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What You Can Do About Illegal Evictions

What is an illegal eviction?

The Unlawful Eviction Law1 (NYC Administrative Code Section 26-521) makes it illegal for anyone—a landlord, superintendent, marshal, or sheriff — to evict or try to evict a lawful occupant of an apartment without a court order. It is illegal for a landlord to tell you to move out by a certain day, and then come and remove your possessions if you do not leave the apartment. It is also illegal for a landlord to force you to move by changing your locks, removing your door, or cutting off your heat or hot water. Even if you owe rent, or your lease is up, you cannot be evicted until the landlord sues you, gets a court judgment against you, a warrant of eviction is issued, and the marshal comes to your door. If a landlord evicts you illegally, he or she can be arrested and charged with a Class A Misdemeanor. The City can bring a case to fine the landlord.

Who is protected by the Unlawful Eviction Law?

  • Tenants with leases
  • People who have lived lawfully in a place for thirty or more consecutive days, with or without a lease
  • Subtenants, roommates and relatives who have lived in an apartment for at least thirty consecutive days (even if they are not on the lease and have not made any direct payments to the landlord)
  • Residents of rent stabilized hotel rooms who have made a request for a lease

What types of actions would be an unlawful eviction?

  • Using or threatening to use force to get you to vacate your home
  • Cutting off essential services such as heat, electricity or water
  • Removing your possessions from your home
  • Removing the door of the residence
  • Removing locks or changing the locks without giving you a copy of the new key
  • Plugging the lock to the apartment or home, or otherwise making it inoperable
  • Doing anything that interferes with the enjoyment of your home and that is meant to make you move out.

Who can be charged with violating the law?

Any person, company, or corporation directly or indirectly in control of a dwelling. This includes:

  • Owner/landlord
  • Managing agent of building
  • Superintendent, janitor, or repairperson
  • Doorman
  • Primary tenant who has entered into an agreement with a subtenant

What should you do if you think your landlord might evict you illegally?

If you think your landlord might illegally lock you out of the apartment or otherwise try to illegally evict you, keep some documentation with you at all times that you could show to the police to prove that you live in the apartment. Any of the following documents would be helpful:

  • Lease
  • Rent receipts
  • Utility bills showing your address
  • Public assistance or government benefits records showing your address
  • Other mail addressed to you at the residence
  • Statements of friends or neighbors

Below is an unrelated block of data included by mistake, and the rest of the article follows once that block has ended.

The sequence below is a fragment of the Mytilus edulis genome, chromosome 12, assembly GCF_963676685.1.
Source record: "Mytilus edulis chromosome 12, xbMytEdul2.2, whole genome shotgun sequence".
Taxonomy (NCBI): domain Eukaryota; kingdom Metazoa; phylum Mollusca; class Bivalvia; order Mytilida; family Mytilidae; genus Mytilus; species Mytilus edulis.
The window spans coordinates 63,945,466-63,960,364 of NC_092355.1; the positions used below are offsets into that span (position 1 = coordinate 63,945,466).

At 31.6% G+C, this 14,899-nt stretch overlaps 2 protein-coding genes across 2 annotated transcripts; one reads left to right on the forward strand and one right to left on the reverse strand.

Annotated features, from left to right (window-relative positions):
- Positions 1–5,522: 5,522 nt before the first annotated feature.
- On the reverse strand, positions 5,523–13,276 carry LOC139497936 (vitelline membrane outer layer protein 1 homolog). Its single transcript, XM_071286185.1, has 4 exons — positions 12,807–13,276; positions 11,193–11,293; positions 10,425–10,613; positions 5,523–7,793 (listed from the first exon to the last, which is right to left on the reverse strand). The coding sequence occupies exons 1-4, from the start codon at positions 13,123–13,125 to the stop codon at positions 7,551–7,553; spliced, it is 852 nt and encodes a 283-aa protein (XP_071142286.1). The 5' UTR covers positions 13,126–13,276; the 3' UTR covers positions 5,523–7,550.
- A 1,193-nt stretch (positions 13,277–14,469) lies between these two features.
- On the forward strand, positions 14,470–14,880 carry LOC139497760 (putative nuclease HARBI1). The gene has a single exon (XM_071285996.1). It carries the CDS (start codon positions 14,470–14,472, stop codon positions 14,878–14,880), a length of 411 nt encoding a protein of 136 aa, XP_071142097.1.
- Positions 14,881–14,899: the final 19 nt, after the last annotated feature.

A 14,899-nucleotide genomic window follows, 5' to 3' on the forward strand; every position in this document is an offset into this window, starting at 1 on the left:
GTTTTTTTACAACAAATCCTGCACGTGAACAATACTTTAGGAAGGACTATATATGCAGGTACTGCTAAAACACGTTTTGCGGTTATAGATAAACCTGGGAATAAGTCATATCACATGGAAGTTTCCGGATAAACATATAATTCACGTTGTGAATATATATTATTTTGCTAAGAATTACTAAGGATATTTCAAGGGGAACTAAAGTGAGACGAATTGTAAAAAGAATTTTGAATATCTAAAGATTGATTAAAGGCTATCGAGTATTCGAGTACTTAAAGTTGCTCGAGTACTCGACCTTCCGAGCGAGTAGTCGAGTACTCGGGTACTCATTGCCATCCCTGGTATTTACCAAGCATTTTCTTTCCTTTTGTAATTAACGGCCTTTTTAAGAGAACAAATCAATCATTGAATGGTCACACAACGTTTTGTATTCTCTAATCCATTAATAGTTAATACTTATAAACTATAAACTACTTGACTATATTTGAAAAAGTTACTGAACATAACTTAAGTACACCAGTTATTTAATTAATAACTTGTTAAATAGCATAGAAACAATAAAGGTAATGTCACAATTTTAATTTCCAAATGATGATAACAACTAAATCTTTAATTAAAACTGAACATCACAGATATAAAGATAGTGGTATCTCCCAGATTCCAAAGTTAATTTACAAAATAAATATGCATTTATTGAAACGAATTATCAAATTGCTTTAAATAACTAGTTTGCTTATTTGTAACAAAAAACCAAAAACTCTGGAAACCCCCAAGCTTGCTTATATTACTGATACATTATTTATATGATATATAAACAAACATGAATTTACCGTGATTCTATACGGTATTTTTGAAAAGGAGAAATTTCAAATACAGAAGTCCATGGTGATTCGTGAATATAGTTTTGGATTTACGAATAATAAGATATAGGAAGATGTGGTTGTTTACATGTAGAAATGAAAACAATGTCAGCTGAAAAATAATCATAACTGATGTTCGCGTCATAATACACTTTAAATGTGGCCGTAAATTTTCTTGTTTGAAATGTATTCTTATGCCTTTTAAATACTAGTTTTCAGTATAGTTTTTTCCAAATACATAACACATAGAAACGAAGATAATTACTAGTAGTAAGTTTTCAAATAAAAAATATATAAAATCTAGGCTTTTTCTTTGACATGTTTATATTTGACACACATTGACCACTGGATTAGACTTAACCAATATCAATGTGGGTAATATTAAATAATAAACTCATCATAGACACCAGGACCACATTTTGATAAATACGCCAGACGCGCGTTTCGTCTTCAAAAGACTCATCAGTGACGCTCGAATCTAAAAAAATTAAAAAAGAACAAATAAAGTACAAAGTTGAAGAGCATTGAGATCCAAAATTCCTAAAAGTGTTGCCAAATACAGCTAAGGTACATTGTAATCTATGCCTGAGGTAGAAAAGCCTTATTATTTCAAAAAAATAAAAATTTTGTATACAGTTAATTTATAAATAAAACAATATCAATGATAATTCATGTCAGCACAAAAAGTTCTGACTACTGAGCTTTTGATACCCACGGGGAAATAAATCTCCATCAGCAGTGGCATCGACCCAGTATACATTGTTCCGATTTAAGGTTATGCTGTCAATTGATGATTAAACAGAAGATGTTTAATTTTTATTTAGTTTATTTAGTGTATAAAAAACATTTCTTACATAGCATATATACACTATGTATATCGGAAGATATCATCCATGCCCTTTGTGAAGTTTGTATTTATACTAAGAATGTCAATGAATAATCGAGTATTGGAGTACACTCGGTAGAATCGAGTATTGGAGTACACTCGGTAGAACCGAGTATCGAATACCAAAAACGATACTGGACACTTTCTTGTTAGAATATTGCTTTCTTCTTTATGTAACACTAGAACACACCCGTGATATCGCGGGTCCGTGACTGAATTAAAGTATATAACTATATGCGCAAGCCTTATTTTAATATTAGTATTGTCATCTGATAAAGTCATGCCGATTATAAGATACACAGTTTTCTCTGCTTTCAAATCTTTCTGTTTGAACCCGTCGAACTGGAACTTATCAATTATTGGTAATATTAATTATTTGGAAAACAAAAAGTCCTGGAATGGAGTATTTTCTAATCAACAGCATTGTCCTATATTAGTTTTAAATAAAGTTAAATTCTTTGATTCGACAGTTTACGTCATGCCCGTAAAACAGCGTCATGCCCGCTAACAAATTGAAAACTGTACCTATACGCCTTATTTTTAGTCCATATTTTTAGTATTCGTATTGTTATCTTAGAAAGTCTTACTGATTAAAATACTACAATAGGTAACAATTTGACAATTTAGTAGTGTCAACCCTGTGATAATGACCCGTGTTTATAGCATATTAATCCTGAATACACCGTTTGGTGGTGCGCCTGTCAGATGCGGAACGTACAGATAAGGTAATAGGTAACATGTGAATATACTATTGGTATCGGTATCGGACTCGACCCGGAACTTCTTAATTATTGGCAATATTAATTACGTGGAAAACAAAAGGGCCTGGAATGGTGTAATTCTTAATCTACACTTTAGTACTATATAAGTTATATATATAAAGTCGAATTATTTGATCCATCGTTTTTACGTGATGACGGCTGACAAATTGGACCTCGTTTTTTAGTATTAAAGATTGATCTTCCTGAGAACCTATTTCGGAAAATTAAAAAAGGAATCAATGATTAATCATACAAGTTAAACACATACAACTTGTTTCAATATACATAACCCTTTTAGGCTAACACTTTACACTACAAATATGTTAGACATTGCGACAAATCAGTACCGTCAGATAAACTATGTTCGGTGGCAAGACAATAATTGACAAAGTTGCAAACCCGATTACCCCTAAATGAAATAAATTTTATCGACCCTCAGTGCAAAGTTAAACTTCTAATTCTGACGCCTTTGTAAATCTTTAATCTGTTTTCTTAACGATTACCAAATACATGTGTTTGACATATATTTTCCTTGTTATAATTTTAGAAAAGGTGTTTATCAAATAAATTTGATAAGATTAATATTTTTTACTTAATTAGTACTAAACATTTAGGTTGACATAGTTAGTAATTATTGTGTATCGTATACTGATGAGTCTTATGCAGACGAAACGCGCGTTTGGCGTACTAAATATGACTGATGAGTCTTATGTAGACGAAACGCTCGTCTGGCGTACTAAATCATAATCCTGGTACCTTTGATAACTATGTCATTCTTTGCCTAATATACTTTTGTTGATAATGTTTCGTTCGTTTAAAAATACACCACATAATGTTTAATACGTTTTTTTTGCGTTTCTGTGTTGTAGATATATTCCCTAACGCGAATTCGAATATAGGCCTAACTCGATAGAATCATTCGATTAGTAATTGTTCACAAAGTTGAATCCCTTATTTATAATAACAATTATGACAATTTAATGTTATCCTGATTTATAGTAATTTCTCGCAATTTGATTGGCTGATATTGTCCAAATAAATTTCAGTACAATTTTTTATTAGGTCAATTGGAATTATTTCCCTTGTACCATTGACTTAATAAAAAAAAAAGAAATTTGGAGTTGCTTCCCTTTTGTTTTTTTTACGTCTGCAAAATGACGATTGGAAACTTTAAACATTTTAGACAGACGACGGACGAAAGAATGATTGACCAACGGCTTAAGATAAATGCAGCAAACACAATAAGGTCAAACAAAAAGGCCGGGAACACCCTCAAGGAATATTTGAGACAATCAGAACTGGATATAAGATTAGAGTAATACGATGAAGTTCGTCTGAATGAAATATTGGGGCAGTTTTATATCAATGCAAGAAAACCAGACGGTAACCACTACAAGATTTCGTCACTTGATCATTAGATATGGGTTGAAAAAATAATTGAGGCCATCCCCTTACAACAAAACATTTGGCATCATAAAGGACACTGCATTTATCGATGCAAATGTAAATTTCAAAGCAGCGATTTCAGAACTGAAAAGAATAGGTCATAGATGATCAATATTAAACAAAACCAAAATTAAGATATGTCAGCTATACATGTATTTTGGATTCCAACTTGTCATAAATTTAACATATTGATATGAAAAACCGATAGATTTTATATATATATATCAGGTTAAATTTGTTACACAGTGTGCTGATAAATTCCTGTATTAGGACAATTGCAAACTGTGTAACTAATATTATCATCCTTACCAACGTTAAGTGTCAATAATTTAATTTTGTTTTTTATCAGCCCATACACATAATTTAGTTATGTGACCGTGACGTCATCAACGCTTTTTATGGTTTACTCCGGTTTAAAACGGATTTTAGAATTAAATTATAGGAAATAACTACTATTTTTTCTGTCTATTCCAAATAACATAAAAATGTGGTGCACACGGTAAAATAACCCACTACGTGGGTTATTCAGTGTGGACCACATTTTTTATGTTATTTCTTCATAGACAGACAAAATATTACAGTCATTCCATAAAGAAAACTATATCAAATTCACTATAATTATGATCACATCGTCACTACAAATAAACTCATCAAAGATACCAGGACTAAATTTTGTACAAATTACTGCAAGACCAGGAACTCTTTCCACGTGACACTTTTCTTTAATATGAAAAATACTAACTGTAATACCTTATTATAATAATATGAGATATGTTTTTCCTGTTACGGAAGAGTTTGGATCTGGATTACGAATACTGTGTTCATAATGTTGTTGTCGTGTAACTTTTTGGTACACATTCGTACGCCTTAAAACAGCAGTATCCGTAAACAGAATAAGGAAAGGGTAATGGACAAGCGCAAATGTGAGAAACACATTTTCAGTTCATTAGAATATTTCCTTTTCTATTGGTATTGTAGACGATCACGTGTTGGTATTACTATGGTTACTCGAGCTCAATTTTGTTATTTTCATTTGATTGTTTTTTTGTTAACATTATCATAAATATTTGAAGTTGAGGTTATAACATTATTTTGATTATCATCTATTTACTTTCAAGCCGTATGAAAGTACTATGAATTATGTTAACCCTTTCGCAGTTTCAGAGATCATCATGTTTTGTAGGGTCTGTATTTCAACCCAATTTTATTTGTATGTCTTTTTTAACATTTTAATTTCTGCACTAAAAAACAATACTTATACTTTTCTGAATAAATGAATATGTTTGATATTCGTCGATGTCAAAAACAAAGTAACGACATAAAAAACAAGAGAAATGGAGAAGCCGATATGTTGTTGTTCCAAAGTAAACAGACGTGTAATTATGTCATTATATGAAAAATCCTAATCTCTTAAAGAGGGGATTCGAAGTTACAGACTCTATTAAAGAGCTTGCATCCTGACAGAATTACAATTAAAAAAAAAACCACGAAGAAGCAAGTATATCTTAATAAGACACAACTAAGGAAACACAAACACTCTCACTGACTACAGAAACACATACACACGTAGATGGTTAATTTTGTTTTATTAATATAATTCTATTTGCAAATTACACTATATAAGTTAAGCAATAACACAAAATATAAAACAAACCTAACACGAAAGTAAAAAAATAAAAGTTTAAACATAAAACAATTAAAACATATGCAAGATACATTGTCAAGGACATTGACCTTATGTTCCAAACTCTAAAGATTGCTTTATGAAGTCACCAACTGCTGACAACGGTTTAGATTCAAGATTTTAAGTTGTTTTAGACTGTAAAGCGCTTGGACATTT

• Copies of any court papers or notes you have taken which relate to past incidents or violations by your landlord.

What should you do if you are illegally locked out of your apartment?

  • Call 911 or go directly to the local police precinct. If the officer who is assisting you is not responsive to the problem, refer the officer to the New York Police Department Patrol Guide Section 214-12. This Patrol Guide explains the Unlawful Evictions Law to police officers and tells them what to do when an illegal eviction is reported. If the officer does not know about the law or is unwilling to respond to the lock-out, ask to speak to the Desk Sergeant.
  • Take an officer back to your apartment or room. Usually, the police will not want to go unless the landlord or superintendent is at the building.
  • If you need additional assistance, contact a community organization or legal services office for assistance in bringing a legal case.

What should you do if you can’t get back into your apartment?

  • Go to Housing Court to get an Order to Show Cause to put you back into the apartment. After you get the papers signed by a Judge, deliver them to your landlord as you are told in the court papers. Go immediately to a Legal Services or Legal Aid office to see if they can help.
  • Call the State Office of Temporary and Disability Assistance, (800) 994-6494, to try to get a placement in an emergency shelter, or stay with a friend or relative.
  • Call Victim Services at (718) 577-7777 to get information 24 hours a day.

What should you do if your utilities are illegally cut off?

  • If your gas or electricity has been cut off, check with Con Ed or Brooklyn Union Gas to find out the reason for the cut-off. If you pay for your own services and are told that your landlord requested shut-off of the services, ask to speak with the utility company branch manager. Inform the manager that you did not authorize the shut off and demand that services are restored immediately.
  • Call the Public Service Commission at (800) 342-3377 to report any unauthorized shut off of services by a utility company.
  • If your utilities are being shut off from inside the building, call the police. Also, call the Tenant Hotline at the New York State Department of Housing Preservation and Development at (212) 960-4800 and register a complaint.
  • Go to Housing Court and start an HP proceeding against your landlord or request an Order to Show Cause based on illegal eviction.

This article was posted April 01, 2007